Introduction: Violet Closet-to-Desk Conversion
My middle son is an avid gamer. One of my first projects after moving to my new house was to build him a cool desk! Since all of his clothes are stored in a dresser, I decided to convert the unused closet in his room.
It is made almost entirely out of maple veneer plywood, with a few supports made of 2x4s. There is a ton of shelf space on either side for all of his gear. Maybe he'll actually use it to do his homework, too. HAH.
He picked the colour - a deep violet - and I surprised him by adding lighting accents. The entire process took a few weeks of work spread over evenings and weekends.
- Circular Saw
- Mitre Saw
- Drill & Driver
- Clothes Iron (for applying veneer)
- Kreg pocket hole jig
- Various measuring tools
- Various painting tools
- Stud finder
- Two sheets of 3/4" thick furniture-grade veneer plywood (can get away with using one sheet if you build fewer shelves) (will also depend on the size of the desk space)
- One or two 2x4x8s (depends on size of space)
- 1.5" and 2.5" Kreg pocket hole screws
- 7/8" pre-glued veneer banding to match the plywood
- Paint for closet interior
- Polyurethane or some other wood finish for desk and shelves
- LED lighting kit (mine is from IKEA)
Step 1: Remove the Closet Components
I started by removing the bi-fold closet doors. While I could have made the desk in such a way that the doors would still close, I decided not to. Besides, I wanted to ditch the tobacco-brown 70s-era doors ASAP.
The closet had a few shelves and bars in really weird places, all anchored to the walls with a whole assortment of different fasteners. Screws and nails of all sizes! I removed them all, and of course the fasteners left behind massive holes. It was also clear that the closet had been repainted several times over the years, each time painting around the shelves. This left behind a noticeable "dent" in the flatness of the wall.
Your closet will hopefully require less repairs.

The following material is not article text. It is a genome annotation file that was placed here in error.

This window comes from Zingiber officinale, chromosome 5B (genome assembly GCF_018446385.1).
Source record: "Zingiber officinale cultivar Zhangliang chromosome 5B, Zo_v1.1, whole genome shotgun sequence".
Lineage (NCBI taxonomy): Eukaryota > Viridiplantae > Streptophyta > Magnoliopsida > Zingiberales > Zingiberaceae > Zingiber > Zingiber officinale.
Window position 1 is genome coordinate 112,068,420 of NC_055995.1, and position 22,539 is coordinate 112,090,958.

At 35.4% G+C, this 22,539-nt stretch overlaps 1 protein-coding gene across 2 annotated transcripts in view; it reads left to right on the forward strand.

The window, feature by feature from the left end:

I started by scraping and sanding away any raised areas of paint where it had pooled. A stiff painter's tool or putty knife works well for this. I filled the holes with Durabond 90, a tough drywall repair compound that is great for filling large gaps. I then smoothed everything over with thinner pre-mixed drywall compound.
Step 2: Paint the Interior of the Closet
My son chose a deep violet for the interior of the closet. The colour you pick can be anything you like, but I'd suggest choosing a contrasting colour for the desktop and shelves. But ultimately it's completely up to you!
I put down two coats of violet inside the closet. Keep some paint on hand for later, as you may end up scraping the paint when you install the desk and shelves!
Step 3: Lay Out and Main Desktop Supports
Lay down a strip of masking tape all around the interior of the closet. Using a stud finder, mark the locations of each stud hiding inside the wall. The desk supports in particular should be screwed directly into the studs for proper support.
Choose a height for the desktop. I chose 30". Knowing that the desktop would be 3/4" thick, I put a mark at 29.25" from the ground, close to the centre of the closet. Cut a 2x4 to the full length of the closet width, and fasten it to the wall so the top edge is at 29.25" (or whatever height you have chosen). I needed to use 3.5" construction screws to go all the way through the wood and the thick drywall. With one screw in, place a spirit level on the top of the 2x4 and adjust it until the wood is level. Then, drive screws along the rest of the 2x4 into each of the studs.
With the main support installed, add in the remaining smaller support pieces. These small sections should be drilled ahead of time using the pocket hole jig, so that the desktop can be fastened from underneath. On the small sections of wall opposite the main closet wall, install the short sections by carefully levelling them relative to the main support. Between the main support and these smaller sections, cut pieces to fit. In my case, I secured them using a combination of pocket holes and screws driven into studs.